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The New Bankruptcy Bill

This article was written by in Economy. 4 comments.


There’s a new bankruptcy bill that’s up for vote in the Senate. if it passes, and it probably will, filing for bankruptcy will be harder. More specifically, fewer people will be able to file under Chapter 7, where creditors will get nothing and all debt is liquidated, and instead will be forced to file under Chapter 13, which provides for a five-year maximum repayment plan.

Some people believe the bankruptcy laws have been abused and there should be tighter restrictions. Advocacy groups claim that it’s a gift to credit card companies, who stand to gain $1 billion or more.

Here is a basic list of the changes between the old law and the new bill. You can read CNN’s story for more information.

* The test for qualification for bankruptcy
* Determining what you can afford to pay back
* The right for creditors to contest your claim
* Liability for the filing lawyer

Published or updated March 10, 2005. If you enjoyed this article, subscribe to the RSS feed or receive daily emails. Follow @ConsumerismComm on Twitter and visit our Facebook page for more updates.

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About the author

Luke Landes, also known as Flexo, is the founder of Consumerism Commentary. He has been blogging and writing for the internet since 1995 and has been building online communities since 1991. Find out more about him and follow Luke Landes on Twitter. View all articles by .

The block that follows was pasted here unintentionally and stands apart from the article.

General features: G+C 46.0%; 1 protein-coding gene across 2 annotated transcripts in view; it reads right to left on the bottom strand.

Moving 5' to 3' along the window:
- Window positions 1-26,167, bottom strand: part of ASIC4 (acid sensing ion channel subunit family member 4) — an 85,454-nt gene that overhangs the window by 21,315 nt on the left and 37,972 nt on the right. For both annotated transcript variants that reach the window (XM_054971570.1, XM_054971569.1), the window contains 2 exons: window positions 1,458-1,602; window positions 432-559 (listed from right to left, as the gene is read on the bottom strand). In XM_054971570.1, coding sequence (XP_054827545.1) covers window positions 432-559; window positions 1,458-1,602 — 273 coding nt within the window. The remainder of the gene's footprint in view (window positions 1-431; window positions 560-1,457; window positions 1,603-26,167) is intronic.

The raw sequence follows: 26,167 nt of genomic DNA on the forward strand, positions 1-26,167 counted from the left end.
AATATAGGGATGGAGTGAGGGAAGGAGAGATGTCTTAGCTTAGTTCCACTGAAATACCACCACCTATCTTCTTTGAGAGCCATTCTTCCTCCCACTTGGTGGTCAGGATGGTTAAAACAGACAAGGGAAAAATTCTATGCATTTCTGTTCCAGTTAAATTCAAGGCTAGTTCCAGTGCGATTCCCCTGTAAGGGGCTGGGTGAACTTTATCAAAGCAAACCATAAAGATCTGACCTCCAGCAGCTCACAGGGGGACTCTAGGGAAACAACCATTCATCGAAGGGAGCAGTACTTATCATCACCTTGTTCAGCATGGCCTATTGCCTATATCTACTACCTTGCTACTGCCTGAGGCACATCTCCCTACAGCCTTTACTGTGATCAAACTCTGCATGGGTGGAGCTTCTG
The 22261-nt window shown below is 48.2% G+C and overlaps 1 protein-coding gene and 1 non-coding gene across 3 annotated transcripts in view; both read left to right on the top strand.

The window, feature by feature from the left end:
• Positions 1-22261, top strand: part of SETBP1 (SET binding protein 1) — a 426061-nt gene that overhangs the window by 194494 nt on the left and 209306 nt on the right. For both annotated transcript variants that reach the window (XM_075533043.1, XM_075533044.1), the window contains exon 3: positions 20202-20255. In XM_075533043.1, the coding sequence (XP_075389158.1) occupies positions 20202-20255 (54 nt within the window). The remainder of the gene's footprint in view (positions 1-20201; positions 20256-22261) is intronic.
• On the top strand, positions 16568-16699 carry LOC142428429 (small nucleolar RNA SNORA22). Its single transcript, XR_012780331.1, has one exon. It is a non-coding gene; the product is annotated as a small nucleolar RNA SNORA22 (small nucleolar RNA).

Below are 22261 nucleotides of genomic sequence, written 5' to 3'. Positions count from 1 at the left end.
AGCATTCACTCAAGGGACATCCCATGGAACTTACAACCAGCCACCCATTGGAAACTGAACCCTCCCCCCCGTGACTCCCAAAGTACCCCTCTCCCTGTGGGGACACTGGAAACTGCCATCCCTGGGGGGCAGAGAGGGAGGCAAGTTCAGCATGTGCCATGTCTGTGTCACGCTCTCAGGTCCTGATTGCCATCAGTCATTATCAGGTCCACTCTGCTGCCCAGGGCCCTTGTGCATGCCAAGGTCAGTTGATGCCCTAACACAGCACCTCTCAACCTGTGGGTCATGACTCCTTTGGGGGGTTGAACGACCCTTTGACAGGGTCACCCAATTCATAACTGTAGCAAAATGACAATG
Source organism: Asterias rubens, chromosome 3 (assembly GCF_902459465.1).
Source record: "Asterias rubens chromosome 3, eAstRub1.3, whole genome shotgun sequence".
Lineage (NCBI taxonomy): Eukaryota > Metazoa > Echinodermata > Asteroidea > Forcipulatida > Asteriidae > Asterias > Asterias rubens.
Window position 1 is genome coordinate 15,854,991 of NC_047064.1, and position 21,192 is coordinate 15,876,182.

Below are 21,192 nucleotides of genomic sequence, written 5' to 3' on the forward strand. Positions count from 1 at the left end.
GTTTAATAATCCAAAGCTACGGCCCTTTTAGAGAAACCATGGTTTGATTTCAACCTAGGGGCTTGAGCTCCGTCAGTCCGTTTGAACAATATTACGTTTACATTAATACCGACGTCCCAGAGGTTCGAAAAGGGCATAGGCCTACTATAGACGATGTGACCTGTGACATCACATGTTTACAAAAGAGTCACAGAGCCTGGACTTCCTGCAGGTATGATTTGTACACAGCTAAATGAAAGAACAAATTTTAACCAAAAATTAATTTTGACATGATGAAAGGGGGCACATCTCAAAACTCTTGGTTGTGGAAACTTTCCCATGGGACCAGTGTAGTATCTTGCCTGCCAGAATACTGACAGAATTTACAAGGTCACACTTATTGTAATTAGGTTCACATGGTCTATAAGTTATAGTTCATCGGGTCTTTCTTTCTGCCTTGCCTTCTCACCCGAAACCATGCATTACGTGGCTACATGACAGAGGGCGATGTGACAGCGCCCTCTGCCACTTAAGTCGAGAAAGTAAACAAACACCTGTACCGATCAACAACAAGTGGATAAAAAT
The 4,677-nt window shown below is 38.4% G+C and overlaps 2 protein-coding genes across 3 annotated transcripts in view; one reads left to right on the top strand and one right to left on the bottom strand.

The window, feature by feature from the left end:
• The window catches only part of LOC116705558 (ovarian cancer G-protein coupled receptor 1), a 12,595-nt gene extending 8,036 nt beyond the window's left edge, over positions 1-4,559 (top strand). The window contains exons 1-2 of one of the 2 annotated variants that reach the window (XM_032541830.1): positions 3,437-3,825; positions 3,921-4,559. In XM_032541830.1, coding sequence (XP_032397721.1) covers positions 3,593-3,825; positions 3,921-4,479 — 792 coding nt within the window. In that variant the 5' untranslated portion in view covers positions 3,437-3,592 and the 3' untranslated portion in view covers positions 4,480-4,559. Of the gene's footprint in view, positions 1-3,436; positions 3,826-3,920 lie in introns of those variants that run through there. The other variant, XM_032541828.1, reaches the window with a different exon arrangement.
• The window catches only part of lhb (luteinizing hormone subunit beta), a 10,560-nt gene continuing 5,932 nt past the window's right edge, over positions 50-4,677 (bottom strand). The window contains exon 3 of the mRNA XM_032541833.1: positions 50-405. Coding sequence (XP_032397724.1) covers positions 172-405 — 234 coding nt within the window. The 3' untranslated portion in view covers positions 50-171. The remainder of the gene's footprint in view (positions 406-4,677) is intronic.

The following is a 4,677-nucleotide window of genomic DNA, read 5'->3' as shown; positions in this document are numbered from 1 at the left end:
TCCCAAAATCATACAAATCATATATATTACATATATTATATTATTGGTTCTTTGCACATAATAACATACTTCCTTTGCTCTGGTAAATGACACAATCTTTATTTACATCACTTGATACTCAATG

{ 4 comments }

avatar jim

“Advocacy groups claim that it’s a gift to credit card companies, who stand to gain $1 billion or more.”

I think they should make a point that the $1B isn’t really a gift, it’s money that’s owed to them anyway by foolish and irresponsible spenders. Making it harder for people to run up debt and simply run out on responsibility is a good thing. Credit card companies never forced anyone to use their cards.

avatar Darren R. Sussman

I’m inclined to agree with Jim. We live in an era where debt is the norm and there is no accountability for it. You can run up huge debts because it simply doesn’t matter anymore. Sure, there are consequences, but they’re not severe enough to make most people even think twice before spending money they don’t and never will have.

avatar Luke Landes ♦127,365 (Platinum)

The $1B would be in the way of fees. That’s how the companies end up with a $1B gift — it’s money the credit card companies didn’t have to pay the retailers.

avatar Ron

Let’s be a little more reasonable here.

First of all not all people who have trouble paying their debts are “foolish and irresponsible” as you imply. They may have had a medical catastrophy for a member of their family or they may have lost their job. I can think of many instances that life thows our way where one can get caught up in economic trouble.

Secondly, The banks who push credit cards on people who are bad risks are largely at fault for even offering credit to these people in the first place. This is especially true for elder retired Senior citizens who are living on fixed incomes and are facing outrageous medical costs and who do not understand the nature of a credit trap especially at 20% + interest rates. Credit cards are offered and maintained by these immoral stinking banks who do not care where their next sucker comes from. CitiBank is one of them.

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